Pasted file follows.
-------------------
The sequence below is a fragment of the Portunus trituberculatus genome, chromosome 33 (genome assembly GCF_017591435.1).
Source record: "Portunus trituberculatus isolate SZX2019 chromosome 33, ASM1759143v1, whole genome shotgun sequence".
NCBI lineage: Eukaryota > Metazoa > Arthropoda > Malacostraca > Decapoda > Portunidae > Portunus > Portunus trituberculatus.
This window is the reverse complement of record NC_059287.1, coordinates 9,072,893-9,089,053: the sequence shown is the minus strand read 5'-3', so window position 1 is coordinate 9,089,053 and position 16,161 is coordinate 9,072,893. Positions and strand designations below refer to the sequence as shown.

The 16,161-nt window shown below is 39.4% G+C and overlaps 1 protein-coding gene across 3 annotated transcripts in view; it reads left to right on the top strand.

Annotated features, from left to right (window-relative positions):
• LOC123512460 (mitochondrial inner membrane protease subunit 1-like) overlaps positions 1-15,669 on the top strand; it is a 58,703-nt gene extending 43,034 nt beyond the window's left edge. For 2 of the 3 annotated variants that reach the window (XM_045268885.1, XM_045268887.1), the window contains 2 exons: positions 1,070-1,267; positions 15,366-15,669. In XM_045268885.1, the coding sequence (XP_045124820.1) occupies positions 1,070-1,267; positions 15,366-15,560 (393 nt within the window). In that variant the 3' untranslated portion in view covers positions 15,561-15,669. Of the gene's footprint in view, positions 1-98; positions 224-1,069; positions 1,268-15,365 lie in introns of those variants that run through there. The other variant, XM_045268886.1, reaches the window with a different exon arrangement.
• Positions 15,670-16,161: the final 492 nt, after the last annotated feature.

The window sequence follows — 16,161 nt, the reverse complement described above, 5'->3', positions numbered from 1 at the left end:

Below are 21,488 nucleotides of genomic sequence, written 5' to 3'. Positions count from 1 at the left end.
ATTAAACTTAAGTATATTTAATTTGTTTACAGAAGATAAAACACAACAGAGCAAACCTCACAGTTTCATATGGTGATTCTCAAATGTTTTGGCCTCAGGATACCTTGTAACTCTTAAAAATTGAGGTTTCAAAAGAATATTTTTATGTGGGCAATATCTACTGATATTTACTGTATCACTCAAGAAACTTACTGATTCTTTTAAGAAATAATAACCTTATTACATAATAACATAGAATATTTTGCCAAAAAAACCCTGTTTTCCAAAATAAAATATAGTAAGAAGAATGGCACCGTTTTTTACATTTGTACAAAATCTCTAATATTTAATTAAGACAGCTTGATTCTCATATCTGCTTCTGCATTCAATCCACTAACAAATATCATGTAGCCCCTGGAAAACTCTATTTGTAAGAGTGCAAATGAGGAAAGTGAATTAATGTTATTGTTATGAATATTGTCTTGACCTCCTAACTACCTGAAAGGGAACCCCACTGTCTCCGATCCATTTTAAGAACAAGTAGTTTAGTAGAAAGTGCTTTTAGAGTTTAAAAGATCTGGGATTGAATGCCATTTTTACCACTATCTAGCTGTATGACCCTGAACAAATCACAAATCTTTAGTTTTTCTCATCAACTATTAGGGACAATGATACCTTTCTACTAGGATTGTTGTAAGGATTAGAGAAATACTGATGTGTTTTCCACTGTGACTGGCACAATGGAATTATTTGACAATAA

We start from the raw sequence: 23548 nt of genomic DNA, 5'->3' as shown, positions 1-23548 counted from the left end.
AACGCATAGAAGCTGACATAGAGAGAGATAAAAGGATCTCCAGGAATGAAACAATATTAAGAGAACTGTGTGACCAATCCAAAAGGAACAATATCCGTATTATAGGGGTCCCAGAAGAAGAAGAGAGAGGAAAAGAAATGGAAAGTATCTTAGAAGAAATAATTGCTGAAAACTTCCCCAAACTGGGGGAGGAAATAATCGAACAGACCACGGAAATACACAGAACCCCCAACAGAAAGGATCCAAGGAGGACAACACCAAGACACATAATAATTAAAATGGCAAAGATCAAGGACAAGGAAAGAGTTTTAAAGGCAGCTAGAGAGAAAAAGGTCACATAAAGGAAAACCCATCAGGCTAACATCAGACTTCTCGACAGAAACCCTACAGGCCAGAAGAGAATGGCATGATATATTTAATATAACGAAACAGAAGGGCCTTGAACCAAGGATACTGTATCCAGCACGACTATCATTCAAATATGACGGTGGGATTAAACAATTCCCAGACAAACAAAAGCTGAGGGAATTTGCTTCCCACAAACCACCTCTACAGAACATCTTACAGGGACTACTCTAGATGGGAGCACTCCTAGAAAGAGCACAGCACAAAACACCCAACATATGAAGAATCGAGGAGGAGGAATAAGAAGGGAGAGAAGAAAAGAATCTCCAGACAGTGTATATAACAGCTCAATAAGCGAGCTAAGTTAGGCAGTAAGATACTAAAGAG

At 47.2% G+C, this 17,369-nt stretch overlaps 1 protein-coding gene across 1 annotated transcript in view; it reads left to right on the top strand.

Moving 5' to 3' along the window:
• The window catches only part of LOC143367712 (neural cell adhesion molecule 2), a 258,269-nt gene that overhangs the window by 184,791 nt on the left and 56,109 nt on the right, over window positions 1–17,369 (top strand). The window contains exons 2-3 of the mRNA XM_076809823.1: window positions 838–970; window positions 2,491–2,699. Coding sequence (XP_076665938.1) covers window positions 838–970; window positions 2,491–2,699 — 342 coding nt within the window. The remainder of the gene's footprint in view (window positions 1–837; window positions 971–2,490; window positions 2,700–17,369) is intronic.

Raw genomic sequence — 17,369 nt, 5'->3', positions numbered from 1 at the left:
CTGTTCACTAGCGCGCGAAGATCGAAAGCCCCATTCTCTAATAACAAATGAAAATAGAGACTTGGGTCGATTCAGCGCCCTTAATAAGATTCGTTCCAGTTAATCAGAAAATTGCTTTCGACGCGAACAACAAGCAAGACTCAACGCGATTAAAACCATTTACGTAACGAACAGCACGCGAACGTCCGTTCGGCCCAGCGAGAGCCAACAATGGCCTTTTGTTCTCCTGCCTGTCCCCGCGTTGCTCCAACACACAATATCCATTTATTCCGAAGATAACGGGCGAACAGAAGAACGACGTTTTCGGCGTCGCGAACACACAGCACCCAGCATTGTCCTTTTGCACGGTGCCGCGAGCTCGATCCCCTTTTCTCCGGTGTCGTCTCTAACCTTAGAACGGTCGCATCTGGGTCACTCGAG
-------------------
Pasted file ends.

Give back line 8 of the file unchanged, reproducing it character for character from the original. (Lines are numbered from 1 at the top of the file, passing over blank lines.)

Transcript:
• Positions 15,670-16,161: the final 492 nt, after the last annotated feature.